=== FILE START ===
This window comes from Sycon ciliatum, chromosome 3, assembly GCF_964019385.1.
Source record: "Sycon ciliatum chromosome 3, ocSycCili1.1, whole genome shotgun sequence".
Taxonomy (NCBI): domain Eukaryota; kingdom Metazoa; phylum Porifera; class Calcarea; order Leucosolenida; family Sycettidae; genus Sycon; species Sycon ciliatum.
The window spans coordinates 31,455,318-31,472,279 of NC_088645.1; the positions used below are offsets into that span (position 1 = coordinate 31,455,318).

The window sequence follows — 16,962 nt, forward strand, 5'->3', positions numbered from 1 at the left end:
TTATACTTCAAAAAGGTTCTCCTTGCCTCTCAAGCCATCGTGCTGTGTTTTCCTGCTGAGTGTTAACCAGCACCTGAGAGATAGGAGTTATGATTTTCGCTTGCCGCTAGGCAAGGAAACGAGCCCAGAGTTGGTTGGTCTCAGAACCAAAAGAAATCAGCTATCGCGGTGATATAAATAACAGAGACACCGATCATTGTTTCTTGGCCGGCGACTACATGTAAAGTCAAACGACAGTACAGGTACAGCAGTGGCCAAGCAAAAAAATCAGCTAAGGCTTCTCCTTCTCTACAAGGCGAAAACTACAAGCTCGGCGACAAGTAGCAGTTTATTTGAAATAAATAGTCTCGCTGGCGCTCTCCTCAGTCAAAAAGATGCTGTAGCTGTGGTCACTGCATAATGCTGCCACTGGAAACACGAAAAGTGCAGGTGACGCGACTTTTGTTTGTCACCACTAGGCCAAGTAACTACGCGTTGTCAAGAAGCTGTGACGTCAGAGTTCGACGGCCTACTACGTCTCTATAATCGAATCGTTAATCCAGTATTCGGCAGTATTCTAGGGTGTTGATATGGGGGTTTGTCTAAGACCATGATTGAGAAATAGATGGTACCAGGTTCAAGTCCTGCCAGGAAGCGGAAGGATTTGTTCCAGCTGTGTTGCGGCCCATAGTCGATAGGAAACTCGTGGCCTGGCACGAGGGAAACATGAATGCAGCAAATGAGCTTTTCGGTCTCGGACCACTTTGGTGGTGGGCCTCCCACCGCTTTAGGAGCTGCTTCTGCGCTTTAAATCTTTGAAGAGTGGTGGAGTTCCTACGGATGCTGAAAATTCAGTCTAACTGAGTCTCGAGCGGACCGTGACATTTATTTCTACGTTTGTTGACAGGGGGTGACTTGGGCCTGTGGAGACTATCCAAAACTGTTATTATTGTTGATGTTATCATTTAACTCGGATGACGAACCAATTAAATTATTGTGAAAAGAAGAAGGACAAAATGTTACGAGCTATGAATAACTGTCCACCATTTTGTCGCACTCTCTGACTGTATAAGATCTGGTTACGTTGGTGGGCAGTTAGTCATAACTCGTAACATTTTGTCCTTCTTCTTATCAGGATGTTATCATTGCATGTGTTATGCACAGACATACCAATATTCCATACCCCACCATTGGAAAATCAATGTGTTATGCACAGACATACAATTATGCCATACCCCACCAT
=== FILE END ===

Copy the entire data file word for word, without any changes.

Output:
This window comes from Sycon ciliatum, chromosome 3, assembly GCF_964019385.1.
Source record: "Sycon ciliatum chromosome 3, ocSycCili1.1, whole genome shotgun sequence".
Taxonomy (NCBI): domain Eukaryota; kingdom Metazoa; phylum Porifera; class Calcarea; order Leucosolenida; family Sycettidae; genus Sycon; species Sycon ciliatum.
The window spans coordinates 31,455,318-31,472,279 of NC_088645.1; the positions used below are offsets into that span (position 1 = coordinate 31,455,318).

The window sequence follows — 16,962 nt, forward strand, 5'->3', positions numbered from 1 at the left end:
TTATACTTCAAAAAGGTTCTCCTTGCCTCTCAAGCCATCGTGCTGTGTTTTCCTGCTGAGTGTTAACCAGCACCTGAGAGATAGGAGTTATGATTTTCGCTTGCCGCTAGGCAAGGAAACGAGCCCAGAGTTGGTTGGTCTCAGAACCAAAAGAAATCAGCTATCGCGGTGATATAAATAACAGAGACACCGATCATTGTTTCTTGGCCGGCGACTACATGTAAAGTCAAACGACAGTACAGGTACAGCAGTGGCCAAGCAAAAAAATCAGCTAAGGCTTCTCCTTCTCTACAAGGCGAAAACTACAAGCTCGGCGACAAGTAGCAGTTTATTTGAAATAAATAGTCTCGCTGGCGCTCTCCTCAGTCAAAAAGATGCTGTAGCTGTGGTCACTGCATAATGCTGCCACTGGAAACACGAAAAGTGCAGGTGACGCGACTTTTGTTTGTCACCACTAGGCCAAGTAACTACGCGTTGTCAAGAAGCTGTGACGTCAGAGTTCGACGGCCTACTACGTCTCTATAATCGAATCGTTAATCCAGTATTCGGCAGTATTCTAGGGTGTTGATATGGGGGTTTGTCTAAGACCATGATTGAGAAATAGATGGTACCAGGTTCAAGTCCTGCCAGGAAGCGGAAGGATTTGTTCCAGCTGTGTTGCGGCCCATAGTCGATAGGAAACTCGTGGCCTGGCACGAGGGAAACATGAATGCAGCAAATGAGCTTTTCGGTCTCGGACCACTTTGGTGGTGGGCCTCCCACCGCTTTAGGAGCTGCTTCTGCGCTTTAAATCTTTGAAGAGTGGTGGAGTTCCTACGGATGCTGAAAATTCAGTCTAACTGAGTCTCGAGCGGACCGTGACATTTATTTCTACGTTTGTTGACAGGGGGTGACTTGGGCCTGTGGAGACTATCCAAAACTGTTATTATTGTTGATGTTATCATTTAACTCGGATGACGAACCAATTAAATTATTGTGAAAAGAAGAAGGACAAAATGTTACGAGCTATGAATAACTGTCCACCATTTTGTCGCACTCTCTGACTGTATAAGATCTGGTTACGTTGGTGGGCAGTTAGTCATAACTCGTAACATTTTGTCCTTCTTCTTATCAGGATGTTATCATTGCATGTGTTATGCACAGACATACCAATATTCCATACCCCACCATTGGAAAATCAATGTGTTATGCACAGACATACAATTATGCCATACCCCACCAT